FAM/E: Developing for The Machine sans The Machine

This proposal has been rejected.


One Line Summary

A development platform for a future platform that uses off-the-shelf FOSS tools.


Producing a new compute architecture takes considerable calendar time as does
the system software for it. Ideally the product software will be ready before
product hardware, yielding the shortest final integration before market. That
creates the paradoxical perplexity of a development platform substitute for
hardware that does not yet exist.

The Machine from Hewlett Packard Enterprise (HPE) is not immune to this
challenge. Furthermore, its unique fabric-centric design involves new
hardware-specific details that must be presented by any surrogate platform.
While a proprietary HPE simulator has been built to solve these problems,
it denies a stated goal of The Machine project: full open-source disclosure
of all software.

If The Machine is viewed from the steady-state view of Linux versus the
startup view of firmware, several simplifications can be made. This reduced
model allows an emulation sufficient for full platform development to be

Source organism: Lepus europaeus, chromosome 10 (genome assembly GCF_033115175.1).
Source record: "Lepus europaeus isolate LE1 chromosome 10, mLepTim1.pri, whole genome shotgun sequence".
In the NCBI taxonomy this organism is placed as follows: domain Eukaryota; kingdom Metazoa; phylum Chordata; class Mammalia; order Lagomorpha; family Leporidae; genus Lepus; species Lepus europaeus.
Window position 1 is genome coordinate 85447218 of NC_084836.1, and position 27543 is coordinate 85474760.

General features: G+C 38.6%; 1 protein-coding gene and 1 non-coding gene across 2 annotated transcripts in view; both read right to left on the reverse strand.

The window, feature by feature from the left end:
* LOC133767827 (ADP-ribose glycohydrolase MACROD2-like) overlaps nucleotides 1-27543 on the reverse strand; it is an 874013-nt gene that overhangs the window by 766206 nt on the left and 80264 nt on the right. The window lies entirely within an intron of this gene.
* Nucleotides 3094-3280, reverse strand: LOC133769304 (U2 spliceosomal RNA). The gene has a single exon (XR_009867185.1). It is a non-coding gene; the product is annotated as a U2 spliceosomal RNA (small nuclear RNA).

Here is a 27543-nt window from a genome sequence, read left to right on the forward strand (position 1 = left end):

created under the auspices of QEMU. Its Inter-VM Shared Memory (IVSHMEM)
feature can be used to realize the key feature of The Machine: Fabric-Attached
Memory (FAM).

This presentation will show a technique with scripts that can be followed to
create a multinode Machine instance. Each node is a single invocation of
QEMU; they all share IVSHMEM to realize Fabric Attached Memory Emulation
(FAM/E). The project also creates the virtual disk images,
whose output is finally customized on a per-node basis.

The discussion will start with the benefits and limitations of the FAM/E
project versus the HPE proprietary simulator. A deeper dive into the
technologies behind the creation of images (ie, vmdebootstrap) and execution
framework (libvirt, QEMU, ivshmem) will follow. Closing topics should
include general questions about The Machine hardware and possible FAM/E
improvements to align more closely with that hardware (ARM version and
diskless booting).


qemu, Debian, ivshmem, Emulation


  • Rocky Craig

    Hewlett Packard Enterprise


    Linux Master Technologist and Principal Lead, Hewlett Packard Enterprise

    Rocky is employed by Hewlett Packard Enterprise, a spinoff of HP where he
    started in 1978. He has served many roles in the technical space of technical
    workstations and HP-UX and Linux servers. Rocky is currently co-architect
    of a Debian-based distribution for The Machine, a new architecture featuring
    non-volatile memory. He is driving the NVM management for The Machine,
    extending prototype work started several years ago. Rocky is also leading the effort to configure Linux for booting on the nodes of The Machine.

Leave a private comment to organizers about this proposal